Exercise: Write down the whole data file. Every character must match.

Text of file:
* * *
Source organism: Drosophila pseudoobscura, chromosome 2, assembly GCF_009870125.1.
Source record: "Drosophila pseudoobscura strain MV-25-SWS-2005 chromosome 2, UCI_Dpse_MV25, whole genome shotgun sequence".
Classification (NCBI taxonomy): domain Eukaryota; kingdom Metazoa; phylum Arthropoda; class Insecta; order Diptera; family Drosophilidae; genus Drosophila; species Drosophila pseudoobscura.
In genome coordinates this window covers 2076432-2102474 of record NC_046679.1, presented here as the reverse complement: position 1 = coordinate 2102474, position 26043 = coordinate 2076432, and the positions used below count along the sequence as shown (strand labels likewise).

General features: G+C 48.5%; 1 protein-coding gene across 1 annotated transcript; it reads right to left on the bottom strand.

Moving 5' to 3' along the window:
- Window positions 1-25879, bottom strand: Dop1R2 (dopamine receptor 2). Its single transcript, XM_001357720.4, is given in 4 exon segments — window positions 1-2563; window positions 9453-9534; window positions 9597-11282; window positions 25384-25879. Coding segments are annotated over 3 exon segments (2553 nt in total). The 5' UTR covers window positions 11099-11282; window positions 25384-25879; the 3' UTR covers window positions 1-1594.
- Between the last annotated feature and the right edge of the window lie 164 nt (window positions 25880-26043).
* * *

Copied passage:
Source organism: Drosophila pseudoobscura, chromosome 2, assembly GCF_009870125.1.
Source record: "Drosophila pseudoobscura strain MV-25-SWS-2005 chromosome 2, UCI_Dpse_MV25, whole genome shotgun sequence".
Classification (NCBI taxonomy): domain Eukaryota; kingdom Metazoa; phylum Arthropoda; class Insecta; order Diptera; family Drosophilidae; genus Drosophila; species Drosophila pseudoobscura.
In genome coordinates this window covers 2076432-2102474 of record NC_046679.1, presented here as the reverse complement: position 1 = coordinate 2102474, position 26043 = coordinate 2076432, and the positions used below count along the sequence as shown (strand labels likewise).

General features: G+C 48.5%; 1 protein-coding gene across 1 annotated transcript; it reads right to left on the bottom strand.

Moving 5' to 3' along the window:
- Window positions 1-25879, bottom strand: Dop1R2 (dopamine receptor 2). Its single transcript, XM_001357720.4, is given in 4 exon segments — window positions 1-2563; window positions 9453-9534; window positions 9597-11282; window positions 25384-25879. Coding segments are annotated over 3 exon segments (2553 nt in total). The 5' UTR covers window positions 11099-11282; window positions 25384-25879; the 3' UTR covers window positions 1-1594.
- Between the last annotated feature and the right edge of the window lie 164 nt (window positions 25880-26043).